In rainy october of 2013, roughly 8 months after our launch, I got a message from an informatics teacher, it said the following:

  • School kids in Czech Republic can’t use platform in English
  • You platfrom is already available in Polish
  • Maybe I can help?

That was it — a commitment from a single person to provide completely voluntary help in return for our service. It was a the actual start of our community. After we got Czech localization out and published a story about it, offers of help started pouring in. And by the end of 2013, we had our platform available in over 30 languages.

5. Set up a process for you community

Getting a commitment from volunteers does not mean you can count as on your employees. Almost each person who helped up over this year required a certain amount of help — a crash course on dynamic variables in the text (“don’t translate anything appended with a % sign, don’t add extra spaces”), basic how-to for Pootle and constant follow up.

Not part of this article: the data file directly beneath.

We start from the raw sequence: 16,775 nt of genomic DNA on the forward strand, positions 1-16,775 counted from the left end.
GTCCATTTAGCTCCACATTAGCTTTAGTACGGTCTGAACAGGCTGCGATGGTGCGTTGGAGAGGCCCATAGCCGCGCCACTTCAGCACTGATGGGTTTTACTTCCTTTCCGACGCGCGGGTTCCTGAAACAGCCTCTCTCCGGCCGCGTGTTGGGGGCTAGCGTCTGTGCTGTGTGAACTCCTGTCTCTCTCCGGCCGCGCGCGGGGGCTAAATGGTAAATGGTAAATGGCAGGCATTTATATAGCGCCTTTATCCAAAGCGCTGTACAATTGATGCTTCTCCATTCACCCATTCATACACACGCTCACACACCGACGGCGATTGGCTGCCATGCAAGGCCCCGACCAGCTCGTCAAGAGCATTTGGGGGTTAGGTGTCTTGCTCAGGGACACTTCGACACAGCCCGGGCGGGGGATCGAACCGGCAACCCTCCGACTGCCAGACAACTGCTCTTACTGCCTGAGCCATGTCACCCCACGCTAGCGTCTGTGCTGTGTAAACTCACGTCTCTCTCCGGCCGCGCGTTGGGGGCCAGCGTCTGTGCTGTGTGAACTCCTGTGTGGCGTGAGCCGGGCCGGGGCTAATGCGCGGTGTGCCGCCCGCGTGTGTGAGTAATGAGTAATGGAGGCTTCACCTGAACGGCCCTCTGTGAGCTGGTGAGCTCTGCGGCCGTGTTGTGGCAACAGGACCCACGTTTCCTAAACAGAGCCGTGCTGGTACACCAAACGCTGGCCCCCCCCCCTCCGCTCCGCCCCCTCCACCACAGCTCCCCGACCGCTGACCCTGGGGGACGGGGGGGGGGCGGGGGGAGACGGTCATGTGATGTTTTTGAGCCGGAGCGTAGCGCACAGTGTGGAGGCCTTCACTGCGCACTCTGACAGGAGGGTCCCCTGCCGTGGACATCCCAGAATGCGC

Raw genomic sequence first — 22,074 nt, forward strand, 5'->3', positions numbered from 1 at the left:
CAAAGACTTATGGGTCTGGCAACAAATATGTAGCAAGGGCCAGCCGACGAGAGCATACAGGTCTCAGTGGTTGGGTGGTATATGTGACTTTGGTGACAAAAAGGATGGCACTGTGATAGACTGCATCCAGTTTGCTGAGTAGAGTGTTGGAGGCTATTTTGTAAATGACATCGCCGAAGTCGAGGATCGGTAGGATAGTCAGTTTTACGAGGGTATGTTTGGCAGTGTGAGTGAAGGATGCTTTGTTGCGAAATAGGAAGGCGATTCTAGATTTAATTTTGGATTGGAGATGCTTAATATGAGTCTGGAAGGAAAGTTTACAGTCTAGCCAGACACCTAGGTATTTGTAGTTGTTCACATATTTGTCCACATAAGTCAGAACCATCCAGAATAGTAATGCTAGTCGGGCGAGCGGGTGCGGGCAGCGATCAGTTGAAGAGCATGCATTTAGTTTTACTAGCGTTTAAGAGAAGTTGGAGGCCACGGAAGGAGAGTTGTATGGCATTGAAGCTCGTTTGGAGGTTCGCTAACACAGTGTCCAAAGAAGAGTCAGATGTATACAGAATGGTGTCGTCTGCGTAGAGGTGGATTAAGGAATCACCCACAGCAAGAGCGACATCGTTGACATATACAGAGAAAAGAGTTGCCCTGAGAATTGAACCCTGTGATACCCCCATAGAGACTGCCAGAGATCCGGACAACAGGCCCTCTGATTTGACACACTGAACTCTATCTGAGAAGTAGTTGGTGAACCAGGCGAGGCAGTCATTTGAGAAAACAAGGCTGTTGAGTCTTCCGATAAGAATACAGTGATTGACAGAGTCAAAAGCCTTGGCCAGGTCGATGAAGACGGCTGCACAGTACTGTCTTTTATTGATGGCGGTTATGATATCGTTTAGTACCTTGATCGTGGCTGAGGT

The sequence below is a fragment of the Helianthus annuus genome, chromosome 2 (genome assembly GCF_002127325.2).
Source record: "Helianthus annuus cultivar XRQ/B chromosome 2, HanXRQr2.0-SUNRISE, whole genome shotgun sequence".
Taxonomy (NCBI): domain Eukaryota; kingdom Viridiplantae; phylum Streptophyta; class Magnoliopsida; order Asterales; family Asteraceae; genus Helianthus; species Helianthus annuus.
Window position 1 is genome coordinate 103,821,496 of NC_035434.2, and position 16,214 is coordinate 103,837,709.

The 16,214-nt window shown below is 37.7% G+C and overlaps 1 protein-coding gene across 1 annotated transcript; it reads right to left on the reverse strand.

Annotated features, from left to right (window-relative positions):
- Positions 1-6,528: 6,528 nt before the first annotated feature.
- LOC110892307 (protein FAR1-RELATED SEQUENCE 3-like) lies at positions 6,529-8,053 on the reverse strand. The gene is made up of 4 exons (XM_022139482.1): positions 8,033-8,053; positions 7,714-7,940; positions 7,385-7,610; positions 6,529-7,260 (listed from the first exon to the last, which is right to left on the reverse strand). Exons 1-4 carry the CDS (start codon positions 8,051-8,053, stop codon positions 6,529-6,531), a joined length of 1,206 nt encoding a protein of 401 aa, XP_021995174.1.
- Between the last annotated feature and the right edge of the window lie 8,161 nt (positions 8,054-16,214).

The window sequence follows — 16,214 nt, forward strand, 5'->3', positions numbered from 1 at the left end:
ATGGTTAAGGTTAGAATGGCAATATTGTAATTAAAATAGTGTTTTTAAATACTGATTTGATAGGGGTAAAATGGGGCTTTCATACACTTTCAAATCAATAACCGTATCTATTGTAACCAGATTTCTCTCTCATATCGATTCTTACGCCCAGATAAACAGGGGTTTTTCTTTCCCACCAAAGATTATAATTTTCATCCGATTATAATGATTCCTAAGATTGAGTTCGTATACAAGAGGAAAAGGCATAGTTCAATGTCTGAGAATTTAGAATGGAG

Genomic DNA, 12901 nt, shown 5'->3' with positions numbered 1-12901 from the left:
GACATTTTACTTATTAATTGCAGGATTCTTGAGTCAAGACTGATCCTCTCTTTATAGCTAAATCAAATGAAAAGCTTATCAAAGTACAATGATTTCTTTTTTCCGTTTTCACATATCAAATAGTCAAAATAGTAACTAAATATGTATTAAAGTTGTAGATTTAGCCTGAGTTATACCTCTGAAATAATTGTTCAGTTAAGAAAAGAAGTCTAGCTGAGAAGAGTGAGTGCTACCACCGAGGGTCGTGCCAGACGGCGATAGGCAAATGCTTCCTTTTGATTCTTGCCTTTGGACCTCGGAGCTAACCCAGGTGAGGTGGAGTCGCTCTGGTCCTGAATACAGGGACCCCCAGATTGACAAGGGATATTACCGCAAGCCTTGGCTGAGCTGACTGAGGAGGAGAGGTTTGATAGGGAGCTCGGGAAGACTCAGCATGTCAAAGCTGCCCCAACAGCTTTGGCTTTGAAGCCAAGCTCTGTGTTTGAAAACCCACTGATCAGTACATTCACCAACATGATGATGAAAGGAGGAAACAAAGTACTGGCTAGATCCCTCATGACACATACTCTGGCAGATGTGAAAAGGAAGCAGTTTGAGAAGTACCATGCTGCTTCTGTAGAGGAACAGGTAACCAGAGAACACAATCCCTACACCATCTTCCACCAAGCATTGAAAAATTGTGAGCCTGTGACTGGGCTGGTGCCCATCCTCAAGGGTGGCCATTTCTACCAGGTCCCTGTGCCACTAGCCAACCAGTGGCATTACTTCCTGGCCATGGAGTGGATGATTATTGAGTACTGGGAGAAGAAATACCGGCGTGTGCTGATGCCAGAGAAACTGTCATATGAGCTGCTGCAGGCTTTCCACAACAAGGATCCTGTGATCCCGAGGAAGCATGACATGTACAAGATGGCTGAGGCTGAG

Right now our community localization process works like this (we try to be as agile as possible):

  • Once a project gets at least 60% of all text translated it get added to production
  • Every 2 weeks we sync all changes in English master file and updates for existing localizations
  • Notify volunteers about changes and ask to check translations on production environment
  • Repeat
Current project progress report from Pootle

With every new language, we publicly say “thank you” for each person who helped us getting it out of the door and are not shy about asking new users for help as well.